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Publication numberUS20010008981 A1
Publication typeApplication
Application numberUS 09/804,856
Publication dateJul 19, 2001
Filing dateMar 13, 2001
Priority dateOct 1, 1999
Also published asUS6200350, US6383225, US7985261, US20020128720, USRE44803
Publication number09804856, 804856, US 2001/0008981 A1, US 2001/008981 A1, US 20010008981 A1, US 20010008981A1, US 2001008981 A1, US 2001008981A1, US-A1-20010008981, US-A1-2001008981, US2001/0008981A1, US2001/008981A1, US20010008981 A1, US20010008981A1, US2001008981 A1, US2001008981A1
InventorsMichael Masini
Original AssigneeMedidea, Llc
Export CitationBiBTeX, EndNote, RefMan
External Links: USPTO, USPTO Assignment, Espacenet
Anti-impingement hip system
US 20010008981 A1
Abstract
A proximal femoral prosthesis minimizes impingement, thereby affording an enhanced range of motion as compared to existing devices. The central portion of the neck of a prosthesis according to the invention is oriented distally relative to a straight line drawn between the ball portion and a point of interconnection to the exposed portion of the stem. Such a configuration reduces impingement in flexion/internal rotation and extension/external rotation, assuming an appropriately placed acetabular component. In the preferred embodiment, the neck is curved between the head and the neck. In alternative embodiments, the neck may be provided in straight and/or modular segments. The invention is compatible with neck-shaft angles, offsets, head sizes, and other dimensions commonly designated with respect to available implants.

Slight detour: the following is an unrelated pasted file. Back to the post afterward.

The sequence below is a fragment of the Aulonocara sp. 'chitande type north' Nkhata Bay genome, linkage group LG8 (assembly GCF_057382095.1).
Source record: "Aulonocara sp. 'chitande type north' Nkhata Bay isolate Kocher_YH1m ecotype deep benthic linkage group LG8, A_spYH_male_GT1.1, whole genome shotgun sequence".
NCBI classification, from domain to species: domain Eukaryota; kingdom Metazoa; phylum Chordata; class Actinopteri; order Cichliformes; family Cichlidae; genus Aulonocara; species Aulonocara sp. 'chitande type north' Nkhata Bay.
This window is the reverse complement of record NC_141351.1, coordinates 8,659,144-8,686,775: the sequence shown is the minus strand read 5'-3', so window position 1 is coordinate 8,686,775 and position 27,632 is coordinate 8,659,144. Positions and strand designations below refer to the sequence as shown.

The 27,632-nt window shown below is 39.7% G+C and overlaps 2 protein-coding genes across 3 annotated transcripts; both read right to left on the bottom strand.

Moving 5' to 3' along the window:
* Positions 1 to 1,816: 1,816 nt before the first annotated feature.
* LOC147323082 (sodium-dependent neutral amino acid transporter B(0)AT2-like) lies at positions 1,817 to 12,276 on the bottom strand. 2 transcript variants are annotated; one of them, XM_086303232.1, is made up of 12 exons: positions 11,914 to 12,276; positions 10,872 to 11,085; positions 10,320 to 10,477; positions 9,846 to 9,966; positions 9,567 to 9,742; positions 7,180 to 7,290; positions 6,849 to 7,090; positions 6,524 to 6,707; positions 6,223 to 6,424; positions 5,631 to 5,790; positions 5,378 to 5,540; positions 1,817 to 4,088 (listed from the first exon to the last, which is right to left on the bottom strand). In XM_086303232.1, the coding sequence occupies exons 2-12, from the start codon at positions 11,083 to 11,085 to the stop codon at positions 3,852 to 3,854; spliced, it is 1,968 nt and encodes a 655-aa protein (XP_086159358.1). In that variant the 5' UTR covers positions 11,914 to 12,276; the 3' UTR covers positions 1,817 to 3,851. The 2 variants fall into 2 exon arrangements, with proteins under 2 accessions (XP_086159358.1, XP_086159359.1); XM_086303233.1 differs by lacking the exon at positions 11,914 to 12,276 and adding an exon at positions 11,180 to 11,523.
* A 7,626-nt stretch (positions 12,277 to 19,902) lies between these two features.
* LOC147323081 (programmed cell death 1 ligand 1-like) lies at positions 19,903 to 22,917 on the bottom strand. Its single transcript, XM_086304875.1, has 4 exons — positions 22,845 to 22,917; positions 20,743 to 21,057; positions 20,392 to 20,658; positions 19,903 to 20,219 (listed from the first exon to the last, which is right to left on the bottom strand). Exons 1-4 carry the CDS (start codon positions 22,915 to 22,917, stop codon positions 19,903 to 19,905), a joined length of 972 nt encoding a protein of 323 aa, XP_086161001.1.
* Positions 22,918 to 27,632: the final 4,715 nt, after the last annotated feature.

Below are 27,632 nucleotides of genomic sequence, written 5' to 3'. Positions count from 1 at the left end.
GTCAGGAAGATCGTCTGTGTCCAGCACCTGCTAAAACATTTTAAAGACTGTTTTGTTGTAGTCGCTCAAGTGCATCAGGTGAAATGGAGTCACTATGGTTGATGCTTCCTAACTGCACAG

Images(3)
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Claims(13)
I claim:
1. An enhanced range of motion femoral prosthesis, comprising:
a stem having a distal portion adapted for fixation within an intramedullary canal and a proximal end which remains externally exposed subsequent to fixation;
a head having a center region; and
a neck connecting the head to the stem, the neck having a centerline, at least a section of which lies distally relative to a straight line drawn between the center region of the head and the proximal end of the stem.
2. The femoral prosthesis of
claim 1
, wherein the centerline of the neck is curved.
3. The femoral prosthesis of
claim 1
, wherein the centerline of the neck includes one or more straight segments.
4. The femoral prosthesis of
claim 1
, wherein the neck is modularly attached to the head or stem.
5. An enhanced range-of-motion femoral endoprosthesis, comprising:
an elongated stem component having an axis and a proximal-to-distal orientation;
a head component having a center point;
a coronal plane being defined as a plane which intersects the axis of the stem and the center point of the head portion; and
a neck component connecting the head component to the stem component, the neck having a centroid which is curved distally within the coronal plane.
6. The femoral endoprosthesis of
claim 5
, wherein the curve of the neck component is continuous.